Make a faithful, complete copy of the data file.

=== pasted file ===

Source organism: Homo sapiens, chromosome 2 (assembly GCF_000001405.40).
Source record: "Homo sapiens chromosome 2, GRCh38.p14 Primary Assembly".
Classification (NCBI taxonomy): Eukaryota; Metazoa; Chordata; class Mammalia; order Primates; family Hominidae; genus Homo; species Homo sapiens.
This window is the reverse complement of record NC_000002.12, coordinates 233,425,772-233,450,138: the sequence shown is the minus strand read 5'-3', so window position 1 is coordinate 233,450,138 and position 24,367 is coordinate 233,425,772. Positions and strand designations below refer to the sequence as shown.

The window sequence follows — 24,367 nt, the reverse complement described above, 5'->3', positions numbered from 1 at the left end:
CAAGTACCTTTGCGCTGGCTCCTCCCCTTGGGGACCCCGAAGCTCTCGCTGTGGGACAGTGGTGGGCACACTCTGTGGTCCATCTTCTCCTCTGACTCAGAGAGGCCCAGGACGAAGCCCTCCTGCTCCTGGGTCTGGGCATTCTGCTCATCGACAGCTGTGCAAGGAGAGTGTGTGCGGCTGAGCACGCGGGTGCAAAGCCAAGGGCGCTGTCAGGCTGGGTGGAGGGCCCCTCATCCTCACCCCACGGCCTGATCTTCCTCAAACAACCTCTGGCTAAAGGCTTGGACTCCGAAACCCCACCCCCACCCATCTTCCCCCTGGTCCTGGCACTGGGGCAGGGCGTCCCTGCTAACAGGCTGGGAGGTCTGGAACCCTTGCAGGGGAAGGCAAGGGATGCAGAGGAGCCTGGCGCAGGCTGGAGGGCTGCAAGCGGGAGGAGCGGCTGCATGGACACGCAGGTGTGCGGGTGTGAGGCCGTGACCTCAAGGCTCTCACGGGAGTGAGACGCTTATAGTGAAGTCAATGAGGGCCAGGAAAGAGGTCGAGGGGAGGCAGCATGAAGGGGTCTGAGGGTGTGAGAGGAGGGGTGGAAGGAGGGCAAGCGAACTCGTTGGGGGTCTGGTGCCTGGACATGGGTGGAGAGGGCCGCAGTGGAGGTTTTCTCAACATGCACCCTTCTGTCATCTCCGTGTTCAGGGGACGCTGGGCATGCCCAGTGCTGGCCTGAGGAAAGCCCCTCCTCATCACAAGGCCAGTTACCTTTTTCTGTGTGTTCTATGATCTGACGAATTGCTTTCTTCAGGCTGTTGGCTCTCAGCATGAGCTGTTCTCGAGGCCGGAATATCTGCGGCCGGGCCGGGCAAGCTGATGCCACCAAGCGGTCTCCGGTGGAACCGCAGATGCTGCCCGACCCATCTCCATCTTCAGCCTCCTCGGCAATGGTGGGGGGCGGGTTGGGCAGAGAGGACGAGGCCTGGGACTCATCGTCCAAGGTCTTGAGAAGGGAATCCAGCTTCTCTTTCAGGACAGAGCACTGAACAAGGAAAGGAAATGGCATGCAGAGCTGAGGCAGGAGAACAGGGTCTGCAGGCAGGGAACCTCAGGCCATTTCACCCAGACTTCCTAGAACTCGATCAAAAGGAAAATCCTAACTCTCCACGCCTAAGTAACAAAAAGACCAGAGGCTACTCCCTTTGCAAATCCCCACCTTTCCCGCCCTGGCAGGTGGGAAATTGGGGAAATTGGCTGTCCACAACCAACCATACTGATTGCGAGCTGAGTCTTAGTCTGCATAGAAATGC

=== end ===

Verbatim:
Source organism: Homo sapiens, chromosome 2 (assembly GCF_000001405.40).
Source record: "Homo sapiens chromosome 2, GRCh38.p14 Primary Assembly".
Classification (NCBI taxonomy): Eukaryota; Metazoa; Chordata; class Mammalia; order Primates; family Hominidae; genus Homo; species Homo sapiens.
This window is the reverse complement of record NC_000002.12, coordinates 233,425,772-233,450,138: the sequence shown is the minus strand read 5'-3', so window position 1 is coordinate 233,450,138 and position 24,367 is coordinate 233,425,772. Positions and strand designations below refer to the sequence as shown.

The window sequence follows — 24,367 nt, the reverse complement described above, 5'->3', positions numbered from 1 at the left end:
CAAGTACCTTTGCGCTGGCTCCTCCCCTTGGGGACCCCGAAGCTCTCGCTGTGGGACAGTGGTGGGCACACTCTGTGGTCCATCTTCTCCTCTGACTCAGAGAGGCCCAGGACGAAGCCCTCCTGCTCCTGGGTCTGGGCATTCTGCTCATCGACAGCTGTGCAAGGAGAGTGTGTGCGGCTGAGCACGCGGGTGCAAAGCCAAGGGCGCTGTCAGGCTGGGTGGAGGGCCCCTCATCCTCACCCCACGGCCTGATCTTCCTCAAACAACCTCTGGCTAAAGGCTTGGACTCCGAAACCCCACCCCCACCCATCTTCCCCCTGGTCCTGGCACTGGGGCAGGGCGTCCCTGCTAACAGGCTGGGAGGTCTGGAACCCTTGCAGGGGAAGGCAAGGGATGCAGAGGAGCCTGGCGCAGGCTGGAGGGCTGCAAGCGGGAGGAGCGGCTGCATGGACACGCAGGTGTGCGGGTGTGAGGCCGTGACCTCAAGGCTCTCACGGGAGTGAGACGCTTATAGTGAAGTCAATGAGGGCCAGGAAAGAGGTCGAGGGGAGGCAGCATGAAGGGGTCTGAGGGTGTGAGAGGAGGGGTGGAAGGAGGGCAAGCGAACTCGTTGGGGGTCTGGTGCCTGGACATGGGTGGAGAGGGCCGCAGTGGAGGTTTTCTCAACATGCACCCTTCTGTCATCTCCGTGTTCAGGGGACGCTGGGCATGCCCAGTGCTGGCCTGAGGAAAGCCCCTCCTCATCACAAGGCCAGTTACCTTTTTCTGTGTGTTCTATGATCTGACGAATTGCTTTCTTCAGGCTGTTGGCTCTCAGCATGAGCTGTTCTCGAGGCCGGAATATCTGCGGCCGGGCCGGGCAAGCTGATGCCACCAAGCGGTCTCCGGTGGAACCGCAGATGCTGCCCGACCCATCTCCATCTTCAGCCTCCTCGGCAATGGTGGGGGGCGGGTTGGGCAGAGAGGACGAGGCCTGGGACTCATCGTCCAAGGTCTTGAGAAGGGAATCCAGCTTCTCTTTCAGGACAGAGCACTGAACAAGGAAAGGAAATGGCATGCAGAGCTGAGGCAGGAGAACAGGGTCTGCAGGCAGGGAACCTCAGGCCATTTCACCCAGACTTCCTAGAACTCGATCAAAAGGAAAATCCTAACTCTCCACGCCTAAGTAACAAAAAGACCAGAGGCTACTCCCTTTGCAAATCCCCACCTTTCCCGCCCTGGCAGGTGGGAAATTGGGGAAATTGGCTGTCCACAACCAACCATACTGATTGCGAGCTGAGTCTTAGTCTGCATAGAAATGC